Why Were Sperm Whales So Valuable in the 19th Century?
In the late 18th century, a major commercial industry developed around the hunting of sperm whales, as immortalized in the Herman Melville novel Moby-Dick. But what exactly made these whales valuable enough for whalers to leave their homes for a dangerous three-year journey around the globe?
Up until it was replaced by cheaper alternatives like petroleum and kerosene in the late 1800s, sperm oil was a highly sought-after commodity, used for candles, lamp oils, cosmetics, soap, ointments, and machinery lubricants. And there was only one place it could be found – inside the head of a sperm whale. There are over 500 gallons (1,900 liters) of the waxy, semiliquid substance known as spermaceti in a sperm whale's head cavity. Spermaceti was prized for the clean, bright, long-lasting candles and lamp oils it produced, in contrast to the smelly whale oil lamps made from the blubber of baleen whales.
Scientists are still unsure of the biological function of the spermaceti organ - it may have a role in regulating the whale's buoyancy, as sperm whales are known to dive to depths of 3,280 feet (1,000 m) in search of squid. Another theory is that the organ is involved in echolocation.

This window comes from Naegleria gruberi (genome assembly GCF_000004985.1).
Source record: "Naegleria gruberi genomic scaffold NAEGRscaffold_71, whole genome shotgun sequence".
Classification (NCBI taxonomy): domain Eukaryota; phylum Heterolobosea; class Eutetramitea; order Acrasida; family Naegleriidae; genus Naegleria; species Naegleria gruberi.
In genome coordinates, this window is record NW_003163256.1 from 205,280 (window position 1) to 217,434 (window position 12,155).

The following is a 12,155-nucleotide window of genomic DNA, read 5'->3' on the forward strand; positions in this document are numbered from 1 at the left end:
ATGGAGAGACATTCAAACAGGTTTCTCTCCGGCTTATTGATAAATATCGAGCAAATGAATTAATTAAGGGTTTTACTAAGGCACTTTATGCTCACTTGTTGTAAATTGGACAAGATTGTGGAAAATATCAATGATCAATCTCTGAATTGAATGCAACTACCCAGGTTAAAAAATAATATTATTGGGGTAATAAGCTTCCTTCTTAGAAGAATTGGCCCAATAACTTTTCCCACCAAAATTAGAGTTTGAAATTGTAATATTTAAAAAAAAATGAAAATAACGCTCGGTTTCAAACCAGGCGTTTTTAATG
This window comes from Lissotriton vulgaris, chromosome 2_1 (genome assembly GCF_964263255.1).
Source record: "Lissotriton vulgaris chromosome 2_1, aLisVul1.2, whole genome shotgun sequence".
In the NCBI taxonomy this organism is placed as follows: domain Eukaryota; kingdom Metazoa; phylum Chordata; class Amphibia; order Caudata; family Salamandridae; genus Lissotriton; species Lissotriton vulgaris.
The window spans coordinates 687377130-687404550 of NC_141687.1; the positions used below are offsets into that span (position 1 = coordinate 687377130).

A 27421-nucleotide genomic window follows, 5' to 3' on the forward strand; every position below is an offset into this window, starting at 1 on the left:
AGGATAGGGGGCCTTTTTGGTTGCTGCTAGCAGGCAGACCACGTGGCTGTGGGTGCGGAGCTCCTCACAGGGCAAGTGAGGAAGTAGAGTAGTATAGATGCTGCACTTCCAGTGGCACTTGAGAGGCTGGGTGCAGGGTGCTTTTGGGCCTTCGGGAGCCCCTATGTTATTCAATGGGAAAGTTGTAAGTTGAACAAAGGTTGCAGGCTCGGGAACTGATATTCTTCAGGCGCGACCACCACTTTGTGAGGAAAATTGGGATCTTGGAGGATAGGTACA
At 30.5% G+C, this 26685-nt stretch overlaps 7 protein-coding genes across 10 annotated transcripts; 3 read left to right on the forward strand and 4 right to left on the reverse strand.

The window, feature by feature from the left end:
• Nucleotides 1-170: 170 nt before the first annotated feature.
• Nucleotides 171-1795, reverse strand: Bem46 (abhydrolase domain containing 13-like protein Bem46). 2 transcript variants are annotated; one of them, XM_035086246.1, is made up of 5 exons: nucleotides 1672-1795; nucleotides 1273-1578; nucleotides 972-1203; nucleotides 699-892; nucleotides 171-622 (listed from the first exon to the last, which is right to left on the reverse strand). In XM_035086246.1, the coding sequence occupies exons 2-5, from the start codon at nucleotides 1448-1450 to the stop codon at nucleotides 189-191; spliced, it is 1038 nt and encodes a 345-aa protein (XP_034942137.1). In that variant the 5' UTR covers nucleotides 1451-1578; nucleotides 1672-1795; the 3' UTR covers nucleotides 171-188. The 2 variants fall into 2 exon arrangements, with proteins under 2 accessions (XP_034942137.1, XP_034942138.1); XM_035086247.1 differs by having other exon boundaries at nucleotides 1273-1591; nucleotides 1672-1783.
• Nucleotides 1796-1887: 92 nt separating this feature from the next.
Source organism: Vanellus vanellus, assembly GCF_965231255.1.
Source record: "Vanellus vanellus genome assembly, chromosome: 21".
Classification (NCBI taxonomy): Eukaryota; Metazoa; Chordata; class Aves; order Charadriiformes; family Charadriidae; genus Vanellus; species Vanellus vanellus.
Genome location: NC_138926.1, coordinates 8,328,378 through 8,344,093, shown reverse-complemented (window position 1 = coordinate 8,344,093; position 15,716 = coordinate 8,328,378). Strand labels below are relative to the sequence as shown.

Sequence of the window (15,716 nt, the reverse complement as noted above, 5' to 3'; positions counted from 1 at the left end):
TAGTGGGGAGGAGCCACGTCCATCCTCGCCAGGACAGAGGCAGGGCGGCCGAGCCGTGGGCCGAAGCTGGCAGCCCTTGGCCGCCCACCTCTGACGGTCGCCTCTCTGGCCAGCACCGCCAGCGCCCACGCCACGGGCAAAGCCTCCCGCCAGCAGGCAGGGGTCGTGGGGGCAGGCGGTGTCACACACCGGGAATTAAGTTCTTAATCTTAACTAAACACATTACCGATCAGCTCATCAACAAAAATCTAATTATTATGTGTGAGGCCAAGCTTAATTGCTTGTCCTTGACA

Sperm whales were also sought after for their meat, blubber, bone, and ambergris, a solid waxy substance found in the whale's digestive system and used as a fixative in perfume.
Sperm whale facts:
- The sperm whale got its name because early whalers mistook spermaceti for the whale's semen.
- Sperm whales have the largest brains of any known creature – past or present – on Earth.
- Jojoba oil has many of the same properties and uses as spermaceti – without the need for hunting whales. For the record, the International Whaling Commission issued a moratorium on whaling that went into effect in 1986.
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